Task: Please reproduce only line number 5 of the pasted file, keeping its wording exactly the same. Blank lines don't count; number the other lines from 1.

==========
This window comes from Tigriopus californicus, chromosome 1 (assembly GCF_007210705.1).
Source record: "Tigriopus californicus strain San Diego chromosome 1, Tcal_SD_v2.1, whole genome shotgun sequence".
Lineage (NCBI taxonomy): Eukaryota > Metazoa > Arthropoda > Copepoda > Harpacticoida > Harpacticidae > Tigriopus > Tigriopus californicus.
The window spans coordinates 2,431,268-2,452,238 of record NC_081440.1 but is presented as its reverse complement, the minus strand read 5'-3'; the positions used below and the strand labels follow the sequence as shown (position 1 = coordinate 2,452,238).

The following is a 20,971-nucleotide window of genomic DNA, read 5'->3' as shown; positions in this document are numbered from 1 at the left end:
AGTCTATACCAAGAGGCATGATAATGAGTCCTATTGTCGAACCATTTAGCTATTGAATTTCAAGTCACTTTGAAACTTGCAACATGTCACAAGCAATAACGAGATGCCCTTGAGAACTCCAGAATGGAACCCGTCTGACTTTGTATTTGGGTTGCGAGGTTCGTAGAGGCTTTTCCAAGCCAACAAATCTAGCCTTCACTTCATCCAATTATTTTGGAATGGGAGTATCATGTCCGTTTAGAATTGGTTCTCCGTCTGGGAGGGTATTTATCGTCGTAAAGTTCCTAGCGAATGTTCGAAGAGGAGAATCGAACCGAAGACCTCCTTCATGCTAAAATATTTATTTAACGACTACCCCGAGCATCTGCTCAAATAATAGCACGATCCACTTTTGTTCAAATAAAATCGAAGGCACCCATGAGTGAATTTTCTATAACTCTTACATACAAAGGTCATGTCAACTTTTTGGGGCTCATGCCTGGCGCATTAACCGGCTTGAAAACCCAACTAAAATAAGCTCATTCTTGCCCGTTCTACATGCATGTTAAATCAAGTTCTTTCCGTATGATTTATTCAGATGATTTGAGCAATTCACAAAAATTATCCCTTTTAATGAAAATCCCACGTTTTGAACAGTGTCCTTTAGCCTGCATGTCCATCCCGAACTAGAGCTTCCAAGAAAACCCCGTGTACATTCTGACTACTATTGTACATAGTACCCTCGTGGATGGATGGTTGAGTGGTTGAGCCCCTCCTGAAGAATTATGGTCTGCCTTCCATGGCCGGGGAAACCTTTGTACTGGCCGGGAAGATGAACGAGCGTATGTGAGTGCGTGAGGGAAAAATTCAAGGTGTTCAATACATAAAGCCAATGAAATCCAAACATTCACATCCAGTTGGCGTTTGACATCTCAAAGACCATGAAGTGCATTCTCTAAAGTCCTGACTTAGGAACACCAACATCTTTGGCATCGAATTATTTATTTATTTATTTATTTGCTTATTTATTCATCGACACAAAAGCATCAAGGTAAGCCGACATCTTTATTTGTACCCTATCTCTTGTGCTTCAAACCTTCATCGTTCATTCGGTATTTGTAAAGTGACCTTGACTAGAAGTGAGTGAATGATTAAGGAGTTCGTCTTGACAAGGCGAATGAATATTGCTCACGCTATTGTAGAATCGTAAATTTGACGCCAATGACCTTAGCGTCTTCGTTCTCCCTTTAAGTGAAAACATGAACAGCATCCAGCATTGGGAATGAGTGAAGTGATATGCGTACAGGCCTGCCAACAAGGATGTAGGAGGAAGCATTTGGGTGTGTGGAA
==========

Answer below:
The following is a 20,971-nucleotide window of genomic DNA, read 5'->3' as shown; positions in this document are numbered from 1 at the left end: